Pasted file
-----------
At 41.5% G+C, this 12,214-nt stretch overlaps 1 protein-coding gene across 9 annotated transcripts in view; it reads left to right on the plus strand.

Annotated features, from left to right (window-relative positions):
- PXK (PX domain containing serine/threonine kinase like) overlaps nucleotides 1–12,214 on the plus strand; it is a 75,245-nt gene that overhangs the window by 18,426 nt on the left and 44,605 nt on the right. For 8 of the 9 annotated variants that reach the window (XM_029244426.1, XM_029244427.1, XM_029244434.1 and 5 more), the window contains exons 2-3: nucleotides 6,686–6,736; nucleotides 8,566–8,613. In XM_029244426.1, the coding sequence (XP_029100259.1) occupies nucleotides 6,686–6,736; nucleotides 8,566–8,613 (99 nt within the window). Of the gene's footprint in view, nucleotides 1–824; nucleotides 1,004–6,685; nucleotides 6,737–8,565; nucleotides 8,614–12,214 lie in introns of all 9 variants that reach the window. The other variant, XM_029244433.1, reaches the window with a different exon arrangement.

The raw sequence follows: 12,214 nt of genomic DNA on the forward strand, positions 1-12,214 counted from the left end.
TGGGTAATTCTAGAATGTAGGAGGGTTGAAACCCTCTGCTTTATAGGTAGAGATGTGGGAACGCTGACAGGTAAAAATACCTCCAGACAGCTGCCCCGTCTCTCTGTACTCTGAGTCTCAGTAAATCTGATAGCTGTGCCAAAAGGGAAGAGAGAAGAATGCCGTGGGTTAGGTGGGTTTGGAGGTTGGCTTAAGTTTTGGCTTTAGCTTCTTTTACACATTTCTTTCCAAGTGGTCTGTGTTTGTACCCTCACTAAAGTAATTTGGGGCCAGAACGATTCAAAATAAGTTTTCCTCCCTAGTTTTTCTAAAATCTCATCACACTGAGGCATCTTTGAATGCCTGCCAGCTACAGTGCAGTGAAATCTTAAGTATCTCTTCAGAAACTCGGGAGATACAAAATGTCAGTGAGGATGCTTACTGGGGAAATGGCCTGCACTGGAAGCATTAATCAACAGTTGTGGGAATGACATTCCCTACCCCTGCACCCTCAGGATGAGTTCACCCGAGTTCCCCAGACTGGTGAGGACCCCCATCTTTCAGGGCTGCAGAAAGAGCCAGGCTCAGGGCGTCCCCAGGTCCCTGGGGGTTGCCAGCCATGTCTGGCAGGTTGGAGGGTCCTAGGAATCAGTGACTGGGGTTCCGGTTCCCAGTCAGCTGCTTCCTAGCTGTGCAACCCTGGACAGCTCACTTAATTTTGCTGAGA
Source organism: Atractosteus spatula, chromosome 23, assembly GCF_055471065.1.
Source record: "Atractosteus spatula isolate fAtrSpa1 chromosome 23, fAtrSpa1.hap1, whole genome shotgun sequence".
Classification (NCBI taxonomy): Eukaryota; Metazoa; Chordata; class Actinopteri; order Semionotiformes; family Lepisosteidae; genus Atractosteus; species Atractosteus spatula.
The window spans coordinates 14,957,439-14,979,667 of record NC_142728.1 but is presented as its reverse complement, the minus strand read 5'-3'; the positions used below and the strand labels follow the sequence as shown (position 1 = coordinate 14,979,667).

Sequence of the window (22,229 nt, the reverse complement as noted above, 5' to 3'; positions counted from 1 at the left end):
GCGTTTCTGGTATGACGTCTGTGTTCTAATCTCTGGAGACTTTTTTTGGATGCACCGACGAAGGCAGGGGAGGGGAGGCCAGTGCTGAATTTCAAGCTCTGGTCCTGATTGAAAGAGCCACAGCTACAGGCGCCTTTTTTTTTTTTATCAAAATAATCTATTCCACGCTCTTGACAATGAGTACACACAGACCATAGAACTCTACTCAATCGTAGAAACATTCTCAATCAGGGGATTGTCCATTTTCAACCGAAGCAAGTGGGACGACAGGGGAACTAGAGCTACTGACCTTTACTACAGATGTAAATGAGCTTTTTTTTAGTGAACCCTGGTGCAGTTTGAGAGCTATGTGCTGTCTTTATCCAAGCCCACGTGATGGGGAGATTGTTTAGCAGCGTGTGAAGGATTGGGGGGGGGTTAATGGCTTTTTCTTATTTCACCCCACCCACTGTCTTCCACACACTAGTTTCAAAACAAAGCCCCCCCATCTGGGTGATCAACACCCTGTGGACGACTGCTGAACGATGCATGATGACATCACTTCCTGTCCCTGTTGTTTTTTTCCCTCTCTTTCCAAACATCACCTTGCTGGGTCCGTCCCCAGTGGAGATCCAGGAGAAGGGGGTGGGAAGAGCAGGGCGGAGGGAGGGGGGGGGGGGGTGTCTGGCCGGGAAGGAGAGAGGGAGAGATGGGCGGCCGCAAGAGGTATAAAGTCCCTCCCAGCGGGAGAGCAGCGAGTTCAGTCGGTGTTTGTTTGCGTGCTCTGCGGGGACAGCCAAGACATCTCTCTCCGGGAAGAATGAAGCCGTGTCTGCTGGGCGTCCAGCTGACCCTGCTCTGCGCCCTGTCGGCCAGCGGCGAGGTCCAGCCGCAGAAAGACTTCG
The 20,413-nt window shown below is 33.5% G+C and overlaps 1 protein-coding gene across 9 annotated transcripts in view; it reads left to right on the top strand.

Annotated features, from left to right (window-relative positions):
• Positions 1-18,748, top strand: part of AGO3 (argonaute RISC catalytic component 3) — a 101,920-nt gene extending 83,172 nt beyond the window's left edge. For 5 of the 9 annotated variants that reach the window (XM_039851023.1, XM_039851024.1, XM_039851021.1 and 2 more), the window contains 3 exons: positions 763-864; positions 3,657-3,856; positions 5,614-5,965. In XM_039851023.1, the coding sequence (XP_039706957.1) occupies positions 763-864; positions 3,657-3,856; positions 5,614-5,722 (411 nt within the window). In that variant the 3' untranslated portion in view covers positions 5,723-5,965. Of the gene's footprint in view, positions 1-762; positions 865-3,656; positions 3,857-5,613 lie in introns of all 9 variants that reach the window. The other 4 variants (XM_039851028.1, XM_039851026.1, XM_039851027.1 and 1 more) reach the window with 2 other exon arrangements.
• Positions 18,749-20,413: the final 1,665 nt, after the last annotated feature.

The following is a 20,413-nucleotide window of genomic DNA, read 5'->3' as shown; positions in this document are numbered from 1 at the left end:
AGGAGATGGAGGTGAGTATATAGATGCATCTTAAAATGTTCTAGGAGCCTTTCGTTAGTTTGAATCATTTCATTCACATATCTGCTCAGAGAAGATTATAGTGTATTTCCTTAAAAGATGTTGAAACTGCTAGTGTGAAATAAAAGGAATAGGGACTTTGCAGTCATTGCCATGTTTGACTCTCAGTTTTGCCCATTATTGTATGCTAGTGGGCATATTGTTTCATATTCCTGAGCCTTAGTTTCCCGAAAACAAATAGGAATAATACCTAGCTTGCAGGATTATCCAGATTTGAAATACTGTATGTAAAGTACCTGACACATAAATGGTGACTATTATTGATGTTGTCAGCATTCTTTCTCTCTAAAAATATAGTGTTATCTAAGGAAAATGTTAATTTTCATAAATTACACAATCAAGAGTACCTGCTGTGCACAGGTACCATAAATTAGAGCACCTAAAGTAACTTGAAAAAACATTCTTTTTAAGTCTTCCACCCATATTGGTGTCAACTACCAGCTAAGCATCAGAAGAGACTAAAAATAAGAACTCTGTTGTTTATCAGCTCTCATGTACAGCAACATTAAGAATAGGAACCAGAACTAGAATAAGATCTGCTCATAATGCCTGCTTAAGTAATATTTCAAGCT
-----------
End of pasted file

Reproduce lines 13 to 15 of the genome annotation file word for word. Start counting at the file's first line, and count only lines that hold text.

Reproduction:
Annotated features, from left to right (window-relative positions):
• Positions 1-18,748, top strand: part of AGO3 (argonaute RISC catalytic component 3) — a 101,920-nt gene extending 83,172 nt beyond the window's left edge. For 5 of the 9 annotated variants that reach the window (XM_039851023.1, XM_039851024.1, XM_039851021.1 and 2 more), the window contains 3 exons: positions 763-864; positions 3,657-3,856; positions 5,614-5,965. In XM_039851023.1, the coding sequence (XP_039706957.1) occupies positions 763-864; positions 3,657-3,856; positions 5,614-5,722 (411 nt within the window). In that variant the 3' untranslated portion in view covers positions 5,723-5,965. Of the gene's footprint in view, positions 1-762; positions 865-3,656; positions 3,857-5,613 lie in introns of all 9 variants that reach the window. The other 4 variants (XM_039851028.1, XM_039851026.1, XM_039851027.1 and 1 more) reach the window with 2 other exon arrangements.
• Positions 18,749-20,413: the final 1,665 nt, after the last annotated feature.